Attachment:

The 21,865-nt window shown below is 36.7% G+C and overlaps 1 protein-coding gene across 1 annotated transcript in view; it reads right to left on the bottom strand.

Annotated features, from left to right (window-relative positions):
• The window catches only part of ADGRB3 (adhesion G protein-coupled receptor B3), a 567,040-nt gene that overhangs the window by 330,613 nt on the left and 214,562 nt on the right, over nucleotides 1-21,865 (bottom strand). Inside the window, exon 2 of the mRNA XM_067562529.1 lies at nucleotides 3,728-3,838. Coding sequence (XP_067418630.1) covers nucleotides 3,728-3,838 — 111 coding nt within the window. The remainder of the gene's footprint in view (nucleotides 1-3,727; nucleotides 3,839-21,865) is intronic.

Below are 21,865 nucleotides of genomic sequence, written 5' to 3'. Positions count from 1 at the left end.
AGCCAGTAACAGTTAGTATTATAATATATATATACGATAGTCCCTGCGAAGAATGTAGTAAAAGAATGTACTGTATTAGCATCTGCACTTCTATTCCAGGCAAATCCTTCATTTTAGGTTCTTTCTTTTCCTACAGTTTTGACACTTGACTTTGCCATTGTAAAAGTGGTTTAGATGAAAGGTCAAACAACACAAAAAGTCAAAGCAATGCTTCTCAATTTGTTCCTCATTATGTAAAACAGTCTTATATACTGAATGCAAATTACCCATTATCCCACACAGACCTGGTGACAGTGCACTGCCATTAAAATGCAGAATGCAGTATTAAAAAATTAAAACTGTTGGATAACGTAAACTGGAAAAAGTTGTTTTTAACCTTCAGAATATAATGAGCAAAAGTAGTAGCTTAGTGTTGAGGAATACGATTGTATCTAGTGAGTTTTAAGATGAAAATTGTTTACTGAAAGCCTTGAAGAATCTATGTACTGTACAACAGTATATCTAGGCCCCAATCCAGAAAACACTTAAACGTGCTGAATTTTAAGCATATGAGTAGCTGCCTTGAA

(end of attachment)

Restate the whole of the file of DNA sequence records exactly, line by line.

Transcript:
The 21,865-nt window shown below is 36.7% G+C and overlaps 1 protein-coding gene across 1 annotated transcript in view; it reads right to left on the bottom strand.

Annotated features, from left to right (window-relative positions):
• The window catches only part of ADGRB3 (adhesion G protein-coupled receptor B3), a 567,040-nt gene that overhangs the window by 330,613 nt on the left and 214,562 nt on the right, over nucleotides 1-21,865 (bottom strand). Inside the window, exon 2 of the mRNA XM_067562529.1 lies at nucleotides 3,728-3,838. Coding sequence (XP_067418630.1) covers nucleotides 3,728-3,838 — 111 coding nt within the window. The remainder of the gene's footprint in view (nucleotides 1-3,727; nucleotides 3,839-21,865) is intronic.

Below are 21,865 nucleotides of genomic sequence, written 5' to 3'. Positions count from 1 at the left end.
AGCCAGTAACAGTTAGTATTATAATATATATATACGATAGTCCCTGCGAAGAATGTAGTAAAAGAATGTACTGTATTAGCATCTGCACTTCTATTCCAGGCAAATCCTTCATTTTAGGTTCTTTCTTTTCCTACAGTTTTGACACTTGACTTTGCCATTGTAAAAGTGGTTTAGATGAAAGGTCAAACAACACAAAAAGTCAAAGCAATGCTTCTCAATTTGTTCCTCATTATGTAAAACAGTCTTATATACTGAATGCAAATTACCCATTATCCCACACAGACCTGGTGACAGTGCACTGCCATTAAAATGCAGAATGCAGTATTAAAAAATTAAAACTGTTGGATAACGTAAACTGGAAAAAGTTGTTTTTAACCTTCAGAATATAATGAGCAAAAGTAGTAGCTTAGTGTTGAGGAATACGATTGTATCTAGTGAGTTTTAAGATGAAAATTGTTTACTGAAAGCCTTGAAGAATCTATGTACTGTACAACAGTATATCTAGGCCCCAATCCAGAAAACACTTAAACGTGCTGAATTTTAAGCATATGAGTAGCTGCCTTGAA